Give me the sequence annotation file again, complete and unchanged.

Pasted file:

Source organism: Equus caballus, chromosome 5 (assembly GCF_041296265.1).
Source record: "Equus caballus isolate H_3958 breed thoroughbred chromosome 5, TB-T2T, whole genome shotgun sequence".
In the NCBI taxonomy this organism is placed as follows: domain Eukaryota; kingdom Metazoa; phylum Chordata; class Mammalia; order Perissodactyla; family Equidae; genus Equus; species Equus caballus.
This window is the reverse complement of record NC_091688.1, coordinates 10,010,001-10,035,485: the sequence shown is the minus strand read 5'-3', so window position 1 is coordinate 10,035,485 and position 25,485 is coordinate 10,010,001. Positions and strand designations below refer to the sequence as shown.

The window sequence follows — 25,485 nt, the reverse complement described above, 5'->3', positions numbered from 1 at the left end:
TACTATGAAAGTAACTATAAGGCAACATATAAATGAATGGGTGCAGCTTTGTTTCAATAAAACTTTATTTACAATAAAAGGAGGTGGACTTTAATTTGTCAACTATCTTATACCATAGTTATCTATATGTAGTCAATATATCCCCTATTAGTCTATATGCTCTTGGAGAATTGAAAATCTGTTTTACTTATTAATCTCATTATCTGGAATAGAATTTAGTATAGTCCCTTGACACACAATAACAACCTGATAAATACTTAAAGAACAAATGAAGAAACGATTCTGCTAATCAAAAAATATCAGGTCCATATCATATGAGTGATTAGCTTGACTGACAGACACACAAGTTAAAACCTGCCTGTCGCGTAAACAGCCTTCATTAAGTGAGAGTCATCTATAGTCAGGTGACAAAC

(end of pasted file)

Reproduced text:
Source organism: Equus caballus, chromosome 5 (assembly GCF_041296265.1).
Source record: "Equus caballus isolate H_3958 breed thoroughbred chromosome 5, TB-T2T, whole genome shotgun sequence".
In the NCBI taxonomy this organism is placed as follows: domain Eukaryota; kingdom Metazoa; phylum Chordata; class Mammalia; order Perissodactyla; family Equidae; genus Equus; species Equus caballus.
This window is the reverse complement of record NC_091688.1, coordinates 10,010,001-10,035,485: the sequence shown is the minus strand read 5'-3', so window position 1 is coordinate 10,035,485 and position 25,485 is coordinate 10,010,001. Positions and strand designations below refer to the sequence as shown.

The window sequence follows — 25,485 nt, the reverse complement described above, 5'->3', positions numbered from 1 at the left end:
TACTATGAAAGTAACTATAAGGCAACATATAAATGAATGGGTGCAGCTTTGTTTCAATAAAACTTTATTTACAATAAAAGGAGGTGGACTTTAATTTGTCAACTATCTTATACCATAGTTATCTATATGTAGTCAATATATCCCCTATTAGTCTATATGCTCTTGGAGAATTGAAAATCTGTTTTACTTATTAATCTCATTATCTGGAATAGAATTTAGTATAGTCCCTTGACACACAATAACAACCTGATAAATACTTAAAGAACAAATGAAGAAACGATTCTGCTAATCAAAAAATATCAGGTCCATATCATATGAGTGATTAGCTTGACTGACAGACACACAAGTTAAAACCTGCCTGTCGCGTAAACAGCCTTCATTAAGTGAGAGTCATCTATAGTCAGGTGACAAAC